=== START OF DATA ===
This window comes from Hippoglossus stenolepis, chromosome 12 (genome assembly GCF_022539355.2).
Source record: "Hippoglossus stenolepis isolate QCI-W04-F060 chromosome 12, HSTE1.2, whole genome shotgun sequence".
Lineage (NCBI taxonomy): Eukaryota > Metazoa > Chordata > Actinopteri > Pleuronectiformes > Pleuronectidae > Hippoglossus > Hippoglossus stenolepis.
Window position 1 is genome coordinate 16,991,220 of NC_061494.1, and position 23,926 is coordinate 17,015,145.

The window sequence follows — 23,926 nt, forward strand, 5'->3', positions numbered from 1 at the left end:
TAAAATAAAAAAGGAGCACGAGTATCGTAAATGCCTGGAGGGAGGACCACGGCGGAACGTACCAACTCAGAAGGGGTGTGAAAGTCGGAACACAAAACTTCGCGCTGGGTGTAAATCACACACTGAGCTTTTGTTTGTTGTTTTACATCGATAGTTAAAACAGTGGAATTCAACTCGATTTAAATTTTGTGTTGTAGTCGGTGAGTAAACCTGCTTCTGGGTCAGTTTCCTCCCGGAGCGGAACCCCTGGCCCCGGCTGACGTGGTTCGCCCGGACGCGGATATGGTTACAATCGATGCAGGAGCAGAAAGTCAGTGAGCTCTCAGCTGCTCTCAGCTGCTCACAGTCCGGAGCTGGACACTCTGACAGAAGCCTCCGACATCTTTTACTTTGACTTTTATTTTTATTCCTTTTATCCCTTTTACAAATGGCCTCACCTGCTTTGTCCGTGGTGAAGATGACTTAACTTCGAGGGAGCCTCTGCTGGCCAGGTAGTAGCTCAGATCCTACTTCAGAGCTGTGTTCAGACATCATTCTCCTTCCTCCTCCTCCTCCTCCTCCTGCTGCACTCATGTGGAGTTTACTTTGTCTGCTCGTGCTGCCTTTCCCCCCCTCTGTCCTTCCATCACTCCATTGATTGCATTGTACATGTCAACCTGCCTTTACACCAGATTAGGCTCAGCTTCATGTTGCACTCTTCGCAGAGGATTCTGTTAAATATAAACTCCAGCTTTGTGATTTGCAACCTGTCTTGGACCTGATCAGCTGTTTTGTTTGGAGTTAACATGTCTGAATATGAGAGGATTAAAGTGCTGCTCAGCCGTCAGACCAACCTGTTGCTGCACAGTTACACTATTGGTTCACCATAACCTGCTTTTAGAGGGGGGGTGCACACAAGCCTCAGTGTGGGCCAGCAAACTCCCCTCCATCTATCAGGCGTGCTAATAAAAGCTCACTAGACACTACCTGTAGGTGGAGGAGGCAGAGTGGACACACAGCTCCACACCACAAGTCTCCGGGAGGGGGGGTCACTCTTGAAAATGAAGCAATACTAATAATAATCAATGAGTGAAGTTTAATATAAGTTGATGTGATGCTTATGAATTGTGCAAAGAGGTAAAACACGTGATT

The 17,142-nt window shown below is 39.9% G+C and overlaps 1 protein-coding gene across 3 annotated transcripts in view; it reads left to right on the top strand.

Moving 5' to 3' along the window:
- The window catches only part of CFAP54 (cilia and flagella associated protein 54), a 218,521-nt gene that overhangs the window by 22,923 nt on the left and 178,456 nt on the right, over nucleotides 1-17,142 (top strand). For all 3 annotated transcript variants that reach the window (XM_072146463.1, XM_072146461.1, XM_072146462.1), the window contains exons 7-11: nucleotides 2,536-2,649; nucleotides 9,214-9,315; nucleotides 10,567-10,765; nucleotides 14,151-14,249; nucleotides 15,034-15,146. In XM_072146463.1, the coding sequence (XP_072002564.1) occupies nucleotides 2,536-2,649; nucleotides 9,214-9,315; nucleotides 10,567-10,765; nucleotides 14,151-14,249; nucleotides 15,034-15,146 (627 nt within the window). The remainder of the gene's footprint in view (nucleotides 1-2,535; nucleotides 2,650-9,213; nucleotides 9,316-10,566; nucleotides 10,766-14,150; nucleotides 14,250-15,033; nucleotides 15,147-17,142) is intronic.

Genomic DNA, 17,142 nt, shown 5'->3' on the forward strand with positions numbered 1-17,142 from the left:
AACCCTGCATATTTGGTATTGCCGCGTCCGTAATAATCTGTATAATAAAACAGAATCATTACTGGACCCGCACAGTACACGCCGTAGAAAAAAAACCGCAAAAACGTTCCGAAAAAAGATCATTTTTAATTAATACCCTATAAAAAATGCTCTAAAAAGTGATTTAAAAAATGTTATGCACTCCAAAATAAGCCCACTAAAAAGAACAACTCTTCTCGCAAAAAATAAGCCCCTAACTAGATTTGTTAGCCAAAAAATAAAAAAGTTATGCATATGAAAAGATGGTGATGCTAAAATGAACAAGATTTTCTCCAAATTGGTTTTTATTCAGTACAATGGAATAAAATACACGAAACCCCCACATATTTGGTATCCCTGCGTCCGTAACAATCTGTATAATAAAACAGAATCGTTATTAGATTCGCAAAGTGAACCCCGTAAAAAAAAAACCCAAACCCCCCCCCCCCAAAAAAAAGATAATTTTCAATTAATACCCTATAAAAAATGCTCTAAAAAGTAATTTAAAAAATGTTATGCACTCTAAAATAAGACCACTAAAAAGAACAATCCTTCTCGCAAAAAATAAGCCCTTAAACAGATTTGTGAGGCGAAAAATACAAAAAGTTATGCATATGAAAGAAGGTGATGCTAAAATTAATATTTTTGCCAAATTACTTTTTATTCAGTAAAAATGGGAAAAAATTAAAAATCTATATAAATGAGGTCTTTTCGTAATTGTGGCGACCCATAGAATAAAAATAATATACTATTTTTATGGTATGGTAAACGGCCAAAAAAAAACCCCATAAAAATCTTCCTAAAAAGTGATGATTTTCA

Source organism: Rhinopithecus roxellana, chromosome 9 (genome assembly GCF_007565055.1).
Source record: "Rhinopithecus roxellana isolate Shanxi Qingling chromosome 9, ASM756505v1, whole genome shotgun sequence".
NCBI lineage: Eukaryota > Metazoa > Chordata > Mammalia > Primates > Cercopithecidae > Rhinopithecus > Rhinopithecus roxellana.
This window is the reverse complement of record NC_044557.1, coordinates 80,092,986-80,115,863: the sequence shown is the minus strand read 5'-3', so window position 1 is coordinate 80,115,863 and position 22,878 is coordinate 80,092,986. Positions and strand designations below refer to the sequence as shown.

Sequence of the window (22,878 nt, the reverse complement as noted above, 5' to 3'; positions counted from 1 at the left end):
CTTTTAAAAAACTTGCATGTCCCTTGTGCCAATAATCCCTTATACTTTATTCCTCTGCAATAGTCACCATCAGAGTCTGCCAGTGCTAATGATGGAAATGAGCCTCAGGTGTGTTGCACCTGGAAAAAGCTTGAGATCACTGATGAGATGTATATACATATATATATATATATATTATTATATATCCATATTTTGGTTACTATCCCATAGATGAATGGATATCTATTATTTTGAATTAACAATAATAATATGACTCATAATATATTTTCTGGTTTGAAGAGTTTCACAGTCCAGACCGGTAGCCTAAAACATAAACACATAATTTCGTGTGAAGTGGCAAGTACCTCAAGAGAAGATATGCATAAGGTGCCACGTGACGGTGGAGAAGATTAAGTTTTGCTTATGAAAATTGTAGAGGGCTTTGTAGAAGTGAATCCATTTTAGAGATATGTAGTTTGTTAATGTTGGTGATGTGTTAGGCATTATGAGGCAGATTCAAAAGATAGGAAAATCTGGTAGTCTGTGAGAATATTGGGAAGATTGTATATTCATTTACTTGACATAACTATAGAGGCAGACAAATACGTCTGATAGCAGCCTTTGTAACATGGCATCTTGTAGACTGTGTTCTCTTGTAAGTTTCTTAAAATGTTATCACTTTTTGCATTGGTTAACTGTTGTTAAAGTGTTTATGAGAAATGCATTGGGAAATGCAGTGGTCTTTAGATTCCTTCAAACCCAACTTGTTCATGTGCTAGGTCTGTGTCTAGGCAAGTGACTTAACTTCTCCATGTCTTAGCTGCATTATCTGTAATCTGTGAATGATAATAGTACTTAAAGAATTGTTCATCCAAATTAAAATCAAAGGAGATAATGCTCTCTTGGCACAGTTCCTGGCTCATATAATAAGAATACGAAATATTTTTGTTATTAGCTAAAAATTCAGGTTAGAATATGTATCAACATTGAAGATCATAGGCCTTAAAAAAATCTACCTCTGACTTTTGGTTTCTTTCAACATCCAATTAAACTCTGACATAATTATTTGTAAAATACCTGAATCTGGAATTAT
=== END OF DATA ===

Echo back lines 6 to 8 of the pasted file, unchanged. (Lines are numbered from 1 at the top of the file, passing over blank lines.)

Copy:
TAAAATAAAAAAGGAGCACGAGTATCGTAAATGCCTGGAGGGAGGACCACGGCGGAACGTACCAACTCAGAAGGGGTGTGAAAGTCGGAACACAAAACTTCGCGCTGGGTGTAAATCACACACTGAGCTTTTGTTTGTTGTTTTACATCGATAGTTAAAACAGTGGAATTCAACTCGATTTAAATTTTGTGTTGTAGTCGGTGAGTAAACCTGCTTCTGGGTCAGTTTCCTCCCGGAGCGGAACCCCTGGCCCCGGCTGACGTGGTTCGCCCGGACGCGGATATGGTTACAATCGATGCAGGAGCAGAAAGTCAGTGAGCTCTCAGCTGCTCTCAGCTGCTCACAGTCCGGAGCTGGACACTCTGACAGAAGCCTCCGACATCTTTTACTTTGACTTTTATTTTTATTCCTTTTATCCCTTTTACAAATGGCCTCACCTGCTTTGTCCGTGGTGAAGATGACTTAACTTCGAGGGAGCCTCTGCTGGCCAGGTAGTAGCTCAGATCCTACTTCAGAGCTGTGTTCAGACATCATTCTCCTTCCTCCTCCTCCTCCTCCTCCTGCTGCACTCATGTGGAGTTTACTTTGTCTGCTCGTGCTGCCTTTCCCCCCCTCTGTCCTTCCATCACTCCATTGATTGCATTGTACATGTCAACCTGCCTTTACACCAGATTAGGCTCAGCTTCATGTTGCACTCTTCGCAGAGGATTCTGTTAAATATAAACTCCAGCTTTGTGATTTGCAACCTGTCTTGGACCTGATCAGCTGTTTTGTTTGGAGTTAACATGTCTGAATATGAGAGGATTAAAGTGCTGCTCAGCCGTCAGACCAACCTGTTGCTGCACAGTTACACTATTGGTTCACCATAACCTGCTTTTAGAGGGGGGGTGCACACAAGCCTCAGTGTGGGCCAGCAAACTCCCCTCCATCTATCAGGCGTGCTAATAAAAGCTCACTAGACACTACCTGTAGGTGGAGGAGGCAGAGTGGACACACAGCTCCACACCACAAGTCTCCGGGAGGGGGGGTCACTCTTGAAAATGAAGCAATACTAATAATAATCAATGAGTGAAGTTTAATATAAGTTGATGTGATGCTTATGAATTGTGCAAAGAGGTAAAACACGTGATT

The 17,142-nt window shown below is 39.9% G+C and overlaps 1 protein-coding gene across 3 annotated transcripts in view; it reads left to right on the top strand.

Moving 5' to 3' along the window: